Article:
The undeformed chip geometry on the layer Π and the cutter–workpiece engagement

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Fig. 10

The principle algorithm of the well-established mechanistic model

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Fig. 11

A part with an NURBS surface and its control polyhedron in the u and v directions

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Fig. 12

(a) The in-process workpiece model after roughing and (b) the 3D solid model of the workpiece after roughing

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Fig. 13

The preplanned tool paths for finishing the sculptured surface

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Fig. 14

The virtually finished part model

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Fig. 15

The geometric deviation between the virtually finished part model and the part design

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Fig. 16

(a) The in-process workpiece model after the cut at cutter location [−88.368−149.585125.575] and (b) the in-process workpiece model after the cut at cutter location [−88.035−146.257124.045]

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Fig. 17

(a) The discrete chip sections at the first moment of this step and (b) the corresponding chip geometric model

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Fig. 18

(a) The discrete chip sections at the second moment of this step and (b) the corresponding chip geometric model

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Fig. 19

(a) The discrete chip sections at the third moment of this step and (b) the corresponding chip geometric model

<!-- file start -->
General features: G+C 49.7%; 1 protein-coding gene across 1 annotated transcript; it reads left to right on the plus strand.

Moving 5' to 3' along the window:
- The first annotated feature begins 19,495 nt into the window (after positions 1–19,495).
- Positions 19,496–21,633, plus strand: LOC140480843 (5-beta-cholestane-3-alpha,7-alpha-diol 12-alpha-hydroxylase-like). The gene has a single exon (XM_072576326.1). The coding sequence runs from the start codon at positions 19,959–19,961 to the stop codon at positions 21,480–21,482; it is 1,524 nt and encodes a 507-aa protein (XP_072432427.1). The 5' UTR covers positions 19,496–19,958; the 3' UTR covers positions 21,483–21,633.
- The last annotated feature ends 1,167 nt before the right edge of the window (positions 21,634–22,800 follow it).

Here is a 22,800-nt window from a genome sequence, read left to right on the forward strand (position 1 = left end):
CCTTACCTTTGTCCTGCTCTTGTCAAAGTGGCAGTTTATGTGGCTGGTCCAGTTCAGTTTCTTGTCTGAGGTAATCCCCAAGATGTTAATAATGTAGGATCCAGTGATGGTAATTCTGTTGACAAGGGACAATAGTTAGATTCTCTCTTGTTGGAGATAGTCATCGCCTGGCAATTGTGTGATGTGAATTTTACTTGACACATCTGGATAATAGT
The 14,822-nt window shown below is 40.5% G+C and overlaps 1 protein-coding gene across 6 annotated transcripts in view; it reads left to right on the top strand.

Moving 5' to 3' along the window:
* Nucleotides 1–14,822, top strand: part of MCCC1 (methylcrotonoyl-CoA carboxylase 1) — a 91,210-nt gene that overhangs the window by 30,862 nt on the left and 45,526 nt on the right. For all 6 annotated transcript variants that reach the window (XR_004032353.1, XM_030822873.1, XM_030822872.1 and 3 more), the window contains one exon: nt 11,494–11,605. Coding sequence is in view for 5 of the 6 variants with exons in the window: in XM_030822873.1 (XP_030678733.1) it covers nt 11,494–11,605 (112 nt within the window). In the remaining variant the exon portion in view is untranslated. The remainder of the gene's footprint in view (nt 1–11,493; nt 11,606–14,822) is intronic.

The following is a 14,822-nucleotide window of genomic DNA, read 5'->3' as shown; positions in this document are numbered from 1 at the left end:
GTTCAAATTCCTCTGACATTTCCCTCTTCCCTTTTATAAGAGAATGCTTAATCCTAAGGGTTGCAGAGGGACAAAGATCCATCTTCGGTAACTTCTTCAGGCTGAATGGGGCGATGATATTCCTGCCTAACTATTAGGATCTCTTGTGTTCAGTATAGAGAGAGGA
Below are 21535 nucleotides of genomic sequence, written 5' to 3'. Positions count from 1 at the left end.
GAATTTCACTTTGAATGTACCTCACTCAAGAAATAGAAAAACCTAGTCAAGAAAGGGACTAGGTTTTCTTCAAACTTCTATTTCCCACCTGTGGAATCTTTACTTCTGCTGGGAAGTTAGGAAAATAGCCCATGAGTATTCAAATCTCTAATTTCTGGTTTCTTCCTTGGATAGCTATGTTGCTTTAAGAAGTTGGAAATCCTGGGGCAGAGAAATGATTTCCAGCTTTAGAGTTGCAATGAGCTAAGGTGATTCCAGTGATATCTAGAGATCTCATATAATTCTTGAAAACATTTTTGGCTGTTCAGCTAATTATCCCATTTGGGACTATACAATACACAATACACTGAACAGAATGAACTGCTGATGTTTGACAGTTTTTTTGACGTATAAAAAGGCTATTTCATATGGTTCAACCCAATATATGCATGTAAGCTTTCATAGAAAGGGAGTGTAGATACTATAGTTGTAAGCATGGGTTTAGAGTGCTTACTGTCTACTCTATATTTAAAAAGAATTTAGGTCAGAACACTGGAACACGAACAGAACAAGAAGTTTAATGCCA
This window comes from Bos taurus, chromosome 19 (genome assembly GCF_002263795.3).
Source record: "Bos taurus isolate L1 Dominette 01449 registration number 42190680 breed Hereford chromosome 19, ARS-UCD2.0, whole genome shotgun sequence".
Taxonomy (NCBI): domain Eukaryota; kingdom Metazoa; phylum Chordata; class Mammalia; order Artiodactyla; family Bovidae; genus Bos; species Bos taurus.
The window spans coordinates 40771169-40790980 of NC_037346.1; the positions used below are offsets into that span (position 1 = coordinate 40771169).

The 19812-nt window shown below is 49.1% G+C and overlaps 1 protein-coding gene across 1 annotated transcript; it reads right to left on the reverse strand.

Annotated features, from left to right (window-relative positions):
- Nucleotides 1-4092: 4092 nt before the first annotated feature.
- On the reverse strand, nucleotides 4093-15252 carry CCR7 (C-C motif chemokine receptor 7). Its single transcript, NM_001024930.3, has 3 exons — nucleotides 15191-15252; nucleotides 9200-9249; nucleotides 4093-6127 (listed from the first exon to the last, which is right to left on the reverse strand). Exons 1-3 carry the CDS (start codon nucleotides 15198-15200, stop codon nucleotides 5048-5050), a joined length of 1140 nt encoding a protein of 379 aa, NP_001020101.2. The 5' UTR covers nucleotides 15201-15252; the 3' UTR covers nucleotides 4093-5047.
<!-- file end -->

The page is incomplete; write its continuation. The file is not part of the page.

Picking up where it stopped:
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Fig. 20

(a) The discrete chip sections at the fourth moment of this step and (b) the corresponding chip geometric model

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Fig. 21

(a) The discrete chip sections at the fifth moment of this step and (b) the corresponding chip geometric model

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Fig. 22

The chips cut in this step

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Fig. 23

(a) The CNC machining center and the dynamometer used in the tests and (b) the end-mill with a chipped cutting edge

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Fig. 28

(a) The undeformed chip geometry of a cut between 1.07 and 1.13 s along the path 2, (b) the plot of the corresponding measured cutting forces in the dashed line and the plot of the predicted ones in the solid line along the x-, y-, and z-axis directions, and (c) the plot of the measured resultant cutting forces in the dashed line and the plot of the predicted one in the solid line in this cut

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Fig. 27

(a) The undeformed chip geometry of a cut between 1.18 and 1.24 s along the path 1, (b) the plot of the corresponding measured cutting forces in the dashed line and the plot of the predicted ones in the solid line along the x-, y-, and z-axis directions, and (c) the plot of the measured resultant cutting forces in the dashed line and the plot of the predicted one in the solid line in this cut

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Fig. 26

(a) The measured cutting forces along the path 2 and (b) the predicted cutting forces along the path 2

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Fig. 25

(a) The surface part model and the curved paths for finishing the surface, (b) the workpiece model after roughing, and (c) the machined surface part

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Fig. 24

(a) The machined workpiece geometric model and the machined part, (b) the undeformed chip geometry of the first cut, the corresponding measured and the predicted cutting forces, and (c) the undeformed chip geometry of the second cut, the corresponding measured and predicted cutting forces